Positive social and cultural environment allow children to develop strong sense of trust (pre-requisite to emotional stability), independence (to act, to make choices, to initiate), and resourcefulness (putting to use creative energies). These qualities, when nurtured in the context of constructive relationships with significant and non-significant adults, help children to become confident in their abilities to initiate thinking and action to accomplish tasks that are important to them. Enhancement in the area of self-efficacy (“I believe I can do things and be a success in them”) leads to the development of positive self-image. Children who are allowed these privileges invariably take on high self-esteem.
Choosing a ‘Good’ Pre-school
In the light of the above-mentioned points, the following hints serve to guide parents to evaluate whether a pre-school is ‘good’ or ‘not so good’ for their own children:
- The pre-school is founded upon, and run based on, a strong and consistent philosophical foundation of education. The objectives, both short-term and long-term, reflect the philosophy of education. The individual and collective practices of every member of the school workforce are aimed at fulfilling these objectives.
- At the core of all educational practices, the child and his/her learning experiences constitute the number one priority of administrators, teachers, and other staff. The pre-school focuses on learning-centered education for each child, regardless of his/her entry level abilities and experiences.
- All the members of the school’s workforce are genuinely caring, understanding, and empathic under any circumstance. Children are approached in the spirit of unconditional love. Their needs are met without compromise. Their learning is personalized to fit their own physical, cognitive, and social-emotional abilities.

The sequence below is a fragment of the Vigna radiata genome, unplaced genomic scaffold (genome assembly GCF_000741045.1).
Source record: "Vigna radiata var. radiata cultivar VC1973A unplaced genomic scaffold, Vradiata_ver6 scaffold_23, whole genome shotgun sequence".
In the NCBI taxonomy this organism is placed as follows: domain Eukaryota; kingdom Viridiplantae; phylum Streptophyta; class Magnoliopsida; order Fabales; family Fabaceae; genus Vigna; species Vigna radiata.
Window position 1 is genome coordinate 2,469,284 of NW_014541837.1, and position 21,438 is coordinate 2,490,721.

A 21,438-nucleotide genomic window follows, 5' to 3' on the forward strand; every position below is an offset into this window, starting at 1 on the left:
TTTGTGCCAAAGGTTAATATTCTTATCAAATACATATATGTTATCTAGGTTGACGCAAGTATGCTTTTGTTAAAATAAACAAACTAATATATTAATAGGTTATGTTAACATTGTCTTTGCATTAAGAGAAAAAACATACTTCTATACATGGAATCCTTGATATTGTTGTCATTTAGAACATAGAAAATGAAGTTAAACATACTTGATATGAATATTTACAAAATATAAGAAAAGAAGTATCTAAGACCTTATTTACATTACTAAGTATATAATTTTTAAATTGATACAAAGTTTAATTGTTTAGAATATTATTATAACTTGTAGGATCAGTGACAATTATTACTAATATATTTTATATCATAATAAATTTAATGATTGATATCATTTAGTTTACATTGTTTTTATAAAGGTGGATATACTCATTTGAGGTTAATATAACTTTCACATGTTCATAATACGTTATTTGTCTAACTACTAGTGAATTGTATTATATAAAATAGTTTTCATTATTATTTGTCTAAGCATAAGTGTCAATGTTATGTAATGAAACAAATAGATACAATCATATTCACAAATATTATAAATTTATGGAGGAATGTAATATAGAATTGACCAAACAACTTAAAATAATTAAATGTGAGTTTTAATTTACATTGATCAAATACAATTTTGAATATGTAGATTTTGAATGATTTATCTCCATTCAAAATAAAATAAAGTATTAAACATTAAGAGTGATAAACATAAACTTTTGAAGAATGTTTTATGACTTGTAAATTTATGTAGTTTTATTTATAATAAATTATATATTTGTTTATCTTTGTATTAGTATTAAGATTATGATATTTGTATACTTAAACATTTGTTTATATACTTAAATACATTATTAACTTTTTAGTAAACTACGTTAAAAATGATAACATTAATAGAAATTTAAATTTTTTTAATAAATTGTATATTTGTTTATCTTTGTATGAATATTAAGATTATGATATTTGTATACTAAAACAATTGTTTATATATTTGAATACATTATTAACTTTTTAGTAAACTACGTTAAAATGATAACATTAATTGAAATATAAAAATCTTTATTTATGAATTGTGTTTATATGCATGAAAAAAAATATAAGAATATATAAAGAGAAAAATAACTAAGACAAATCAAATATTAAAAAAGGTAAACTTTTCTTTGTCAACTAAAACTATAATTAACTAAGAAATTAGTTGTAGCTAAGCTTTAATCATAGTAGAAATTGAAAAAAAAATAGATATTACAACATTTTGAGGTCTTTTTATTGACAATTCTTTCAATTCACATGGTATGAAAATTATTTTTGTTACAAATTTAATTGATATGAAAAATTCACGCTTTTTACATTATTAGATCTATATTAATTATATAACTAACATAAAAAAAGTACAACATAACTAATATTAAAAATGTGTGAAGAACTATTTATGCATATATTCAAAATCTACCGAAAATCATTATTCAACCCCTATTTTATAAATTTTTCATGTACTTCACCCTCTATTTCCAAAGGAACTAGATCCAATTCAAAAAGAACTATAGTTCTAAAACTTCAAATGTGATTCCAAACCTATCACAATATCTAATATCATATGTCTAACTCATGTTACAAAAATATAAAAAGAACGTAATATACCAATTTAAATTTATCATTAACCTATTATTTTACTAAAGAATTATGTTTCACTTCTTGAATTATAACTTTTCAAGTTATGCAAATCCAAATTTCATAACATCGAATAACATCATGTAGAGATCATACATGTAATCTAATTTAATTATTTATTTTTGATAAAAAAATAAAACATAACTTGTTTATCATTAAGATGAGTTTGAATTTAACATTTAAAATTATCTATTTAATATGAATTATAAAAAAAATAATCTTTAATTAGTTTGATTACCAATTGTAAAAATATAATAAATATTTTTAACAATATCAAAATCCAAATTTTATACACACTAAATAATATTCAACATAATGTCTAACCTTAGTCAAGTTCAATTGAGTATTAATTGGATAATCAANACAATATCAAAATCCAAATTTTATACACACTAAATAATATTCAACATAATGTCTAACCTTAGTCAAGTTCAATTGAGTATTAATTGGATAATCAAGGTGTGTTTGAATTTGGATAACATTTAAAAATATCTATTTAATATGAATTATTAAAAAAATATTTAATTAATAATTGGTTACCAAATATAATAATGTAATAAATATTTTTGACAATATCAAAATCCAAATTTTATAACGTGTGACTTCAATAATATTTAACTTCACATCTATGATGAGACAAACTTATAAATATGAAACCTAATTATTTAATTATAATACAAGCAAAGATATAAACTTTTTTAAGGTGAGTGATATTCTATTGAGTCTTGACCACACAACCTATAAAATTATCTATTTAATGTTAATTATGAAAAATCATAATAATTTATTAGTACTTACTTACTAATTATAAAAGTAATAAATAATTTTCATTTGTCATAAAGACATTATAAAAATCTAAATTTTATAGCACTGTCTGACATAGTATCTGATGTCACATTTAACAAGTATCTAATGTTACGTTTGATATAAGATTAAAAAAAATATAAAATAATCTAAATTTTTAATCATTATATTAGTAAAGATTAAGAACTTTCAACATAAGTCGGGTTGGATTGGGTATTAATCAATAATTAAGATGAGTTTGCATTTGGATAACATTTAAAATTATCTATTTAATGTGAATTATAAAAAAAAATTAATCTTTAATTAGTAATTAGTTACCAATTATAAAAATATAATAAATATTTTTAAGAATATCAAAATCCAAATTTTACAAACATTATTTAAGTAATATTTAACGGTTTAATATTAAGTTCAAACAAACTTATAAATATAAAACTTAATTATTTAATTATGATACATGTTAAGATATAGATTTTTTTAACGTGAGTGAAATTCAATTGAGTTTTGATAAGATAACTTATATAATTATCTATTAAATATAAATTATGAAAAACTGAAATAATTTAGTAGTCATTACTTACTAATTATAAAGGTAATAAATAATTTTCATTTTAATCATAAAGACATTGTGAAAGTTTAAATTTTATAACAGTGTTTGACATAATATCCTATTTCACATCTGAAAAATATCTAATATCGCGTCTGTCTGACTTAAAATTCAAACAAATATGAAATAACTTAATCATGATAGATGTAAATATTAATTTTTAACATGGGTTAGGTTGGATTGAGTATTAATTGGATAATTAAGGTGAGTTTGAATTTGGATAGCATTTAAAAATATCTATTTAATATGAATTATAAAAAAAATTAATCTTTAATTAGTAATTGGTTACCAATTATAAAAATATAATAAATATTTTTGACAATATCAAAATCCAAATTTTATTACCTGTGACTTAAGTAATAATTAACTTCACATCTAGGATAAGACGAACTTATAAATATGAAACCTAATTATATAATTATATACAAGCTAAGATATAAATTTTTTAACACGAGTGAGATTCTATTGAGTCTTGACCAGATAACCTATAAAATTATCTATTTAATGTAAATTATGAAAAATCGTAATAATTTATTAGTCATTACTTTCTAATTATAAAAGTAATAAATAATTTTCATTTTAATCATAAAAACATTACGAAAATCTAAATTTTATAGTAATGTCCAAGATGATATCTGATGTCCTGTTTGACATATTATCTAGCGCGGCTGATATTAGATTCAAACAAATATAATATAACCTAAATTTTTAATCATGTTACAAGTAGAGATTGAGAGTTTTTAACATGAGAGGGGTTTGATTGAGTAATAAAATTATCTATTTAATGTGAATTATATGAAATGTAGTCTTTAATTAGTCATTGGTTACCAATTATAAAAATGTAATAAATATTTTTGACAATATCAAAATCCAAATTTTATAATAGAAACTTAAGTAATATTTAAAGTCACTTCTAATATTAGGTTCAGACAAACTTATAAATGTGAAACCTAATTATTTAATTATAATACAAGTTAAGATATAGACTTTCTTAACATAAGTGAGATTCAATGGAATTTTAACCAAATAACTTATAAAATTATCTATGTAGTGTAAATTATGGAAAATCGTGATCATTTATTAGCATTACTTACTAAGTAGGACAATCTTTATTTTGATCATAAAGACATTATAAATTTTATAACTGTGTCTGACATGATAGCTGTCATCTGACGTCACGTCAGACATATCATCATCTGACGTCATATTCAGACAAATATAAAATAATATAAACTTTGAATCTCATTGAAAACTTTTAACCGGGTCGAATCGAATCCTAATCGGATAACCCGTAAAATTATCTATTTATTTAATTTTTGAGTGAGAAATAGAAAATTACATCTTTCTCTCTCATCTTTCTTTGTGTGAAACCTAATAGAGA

- Positive interaction exists between children and teachers. Teachers are passionate about their work and spend most of their time in the pre-school working with and for children. They do not spend more time chatting away with other teachers during recess or additional free time. Rather, they make use of every opportune moment to strengthen relationships and provide useful learning experiences to children.
- Children are not curbed to be themselves in any way. They are allowed, encouraged, and stimulated to express themselves through various activities (play, drawing, writing, drama, dance, music, etc.). The unfolding of their inner experiences and the development of the same are vital goals of pre-schooling.
- Multi-sensory approaches to learning are utilized, incorporating activities that will tap into all the possible intelligences possessed by children, depending on their individual preferences and strengths. This is done by creative and resourceful structuring and re-structuring of programs and learning activities that involve every part of a child – physical, mental, social, emotional, and even spiritual.
- Ample opportunities for positive, respectable, and dignified discussions between teachers and children. Discussions such as these encourage children to become strong decision-makers, critical and creative in thinking through issues, and compassionate and sensitive to the needs and experiences of others around them.
- Facilities and equipments that help children further develop their bodily and cognitive faculties are essential components of a pre-school. This includes fun and educational toys, a well-planned playground, computers with educational software, and other essentials.